Fires in Montana and California raged. Hurricanes Harvey, Irma and Maria touched down in Texas, Florida and Puerto Rico. An earthquake of epic proportions rocked Mexico City. And images of people in danger and distress have filled American news feeds ever since.
Natural disasters can bring immediate destruction anytime, anywhere. The suffering of people from each of these natural disasters is a sad reminder that we can’t always rely on our government or even our communities to provide timely aid should a disaster hit close to home.
The reality is the odds that you and your family will experience at least one natural disaster in your lifetime is high. In fact, analysts say Seattle is headed for an epic-sized whopper of an earthquake some scientists say could be catastrophic. But in the face of what seems like an overwhelmingly bleak potential outcome for Seattle’s safety, don’t panic — prepare.
Here are the five things you can do to prepare yourself and your family for a natural disaster or other emergency.
Stock your home with emergency supplies. According to Seattle’s Emergency Management Department, every home should have enough emergency supplies on hand to last at least 7-10 days in the event of a natural disaster or other emergency. To get you started, there are pre-made emergency disaster kits available at Costco and on Amazon. But buying pre-packaged emergency supplies can get costly; plus they’re not customizable. So if you’re looking to save money and have more control over what’s stocked in your emergency stores, try setting aside a monthly budget for adding at least one emergency item to your list and stick to it. In no time, you'll have a reasonable stockpile.
Make sure your neighborhood schools are prepared. Most districts around the sound don't provide emergency supplies. In fact, at most schools in Seattle and beyond, it’s up to the PTA to keep emergency supplies current and well stocked. Check in with your child’s school and any neighboring schools you suspect might be in need and find out what you can do to help them stay up-to-date on emergency supplies and other response efforts.
Have a family plan. If your family is like mine, each family member has school, work and various other activities that keep us separated from each other for much of the day. So the likelihood that you and your entire family will all be in the same place at the same time when a disaster hits is slim. That means it’s important to have a plan. Take the time to sit your kids down and discuss where you’ll meet should you be separated. Let them know who else they can turn to if for any reason you are indisposed. Find out where the closest likely shelter or safe spaces are in your neighborhood. Talk to them about basic street smarts and safety skills while away from home. And make sure they are able to operate with a reasonable level of independence for their age should they have to.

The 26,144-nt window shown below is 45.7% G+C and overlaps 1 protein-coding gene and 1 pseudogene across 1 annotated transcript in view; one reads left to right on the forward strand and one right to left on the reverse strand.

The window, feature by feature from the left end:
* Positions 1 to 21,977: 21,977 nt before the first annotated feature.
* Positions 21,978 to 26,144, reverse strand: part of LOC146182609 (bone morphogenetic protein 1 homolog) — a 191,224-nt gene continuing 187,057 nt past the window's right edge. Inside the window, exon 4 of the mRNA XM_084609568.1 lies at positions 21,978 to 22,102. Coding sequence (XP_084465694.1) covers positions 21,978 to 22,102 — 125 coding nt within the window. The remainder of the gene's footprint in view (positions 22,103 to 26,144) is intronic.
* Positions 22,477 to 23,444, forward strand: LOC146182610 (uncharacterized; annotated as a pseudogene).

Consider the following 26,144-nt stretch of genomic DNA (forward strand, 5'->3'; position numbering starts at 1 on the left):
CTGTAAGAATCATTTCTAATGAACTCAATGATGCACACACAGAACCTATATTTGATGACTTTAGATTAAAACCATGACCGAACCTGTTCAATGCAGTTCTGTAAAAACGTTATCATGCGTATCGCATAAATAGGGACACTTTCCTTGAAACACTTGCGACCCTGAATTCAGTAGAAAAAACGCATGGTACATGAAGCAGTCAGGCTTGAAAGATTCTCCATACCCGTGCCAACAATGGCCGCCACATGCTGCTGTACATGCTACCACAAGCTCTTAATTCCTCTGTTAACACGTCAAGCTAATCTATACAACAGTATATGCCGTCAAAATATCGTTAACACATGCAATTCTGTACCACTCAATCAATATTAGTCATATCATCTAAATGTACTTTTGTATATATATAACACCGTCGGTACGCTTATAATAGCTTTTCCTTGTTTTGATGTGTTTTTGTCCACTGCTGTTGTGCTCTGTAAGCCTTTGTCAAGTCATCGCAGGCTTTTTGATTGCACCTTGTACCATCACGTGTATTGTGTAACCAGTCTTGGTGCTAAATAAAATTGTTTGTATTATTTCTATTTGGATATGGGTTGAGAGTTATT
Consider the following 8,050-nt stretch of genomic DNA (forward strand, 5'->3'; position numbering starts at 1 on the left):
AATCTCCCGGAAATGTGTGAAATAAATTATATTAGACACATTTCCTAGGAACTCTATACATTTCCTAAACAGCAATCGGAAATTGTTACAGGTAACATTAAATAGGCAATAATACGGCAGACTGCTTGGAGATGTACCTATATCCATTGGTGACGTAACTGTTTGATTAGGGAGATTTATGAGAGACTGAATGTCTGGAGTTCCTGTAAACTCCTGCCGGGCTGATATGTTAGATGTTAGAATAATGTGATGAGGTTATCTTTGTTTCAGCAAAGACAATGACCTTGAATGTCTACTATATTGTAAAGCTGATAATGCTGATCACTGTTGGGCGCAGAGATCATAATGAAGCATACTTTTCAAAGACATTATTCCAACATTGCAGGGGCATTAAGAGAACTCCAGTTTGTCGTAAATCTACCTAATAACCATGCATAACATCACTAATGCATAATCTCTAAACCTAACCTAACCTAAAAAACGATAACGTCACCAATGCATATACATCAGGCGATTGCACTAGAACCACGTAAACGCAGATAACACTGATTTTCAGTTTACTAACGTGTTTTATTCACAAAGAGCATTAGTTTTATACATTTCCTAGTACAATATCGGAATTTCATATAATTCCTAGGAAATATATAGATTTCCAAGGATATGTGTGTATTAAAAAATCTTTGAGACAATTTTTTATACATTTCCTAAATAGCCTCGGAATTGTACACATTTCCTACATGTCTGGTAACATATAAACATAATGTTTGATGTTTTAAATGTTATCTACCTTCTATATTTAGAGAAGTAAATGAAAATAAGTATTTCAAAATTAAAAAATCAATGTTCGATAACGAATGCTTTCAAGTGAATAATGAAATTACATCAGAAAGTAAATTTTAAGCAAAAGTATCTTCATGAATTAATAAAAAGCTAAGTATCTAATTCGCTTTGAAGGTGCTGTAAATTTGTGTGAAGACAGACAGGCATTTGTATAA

Teach your kids safety information and skills. Work with younger kids to memorize your address, your phone number and the numbers of a few other emergency contacts. Make sure every member of your household knows where to find a phone and how to dial 911. Talk with them about walkable routes to and from school. Review earthquake, flood and fire-drill information with them. Sign kids of all ages up for swim lessons. Consider signing up older kids for a wilderness-awareness class or babysitting certification where they’ll learn survival skills and/or first aid in a non-anxiety inducing environment. Learning wilderness awareness skills as well as basic first aid could be life-saving in a natural disaster.
Protect your home. If you have sentimental or vital documents you don’t want to lose in a disaster, consider creating electronic duplicates or fail-safe storage options for those items NOW. If you rent, talk with your landlord about considering earthquake retrofitting. If you own, consider renovations that have disaster-proof features as much as possible. Research options for updating your house to meet the highest safety standards and find out what tax deductions or other benefits may be available to you in the process. Review your budget and see if there is a way to add earthquake, fire, and flood insurance to your renter’s or homeowner’s insurance.
Though it doesn’t do any good to live in constant fear that the next disaster is around the corner, it’s always a good idea to review your options for improving your emergency preparedness as a family. If you can take one small step today (and everyday from here on out) to make sure you’re doing everything you can to stay safe if — or more likely when — disaster strikes, you'll be glad you did.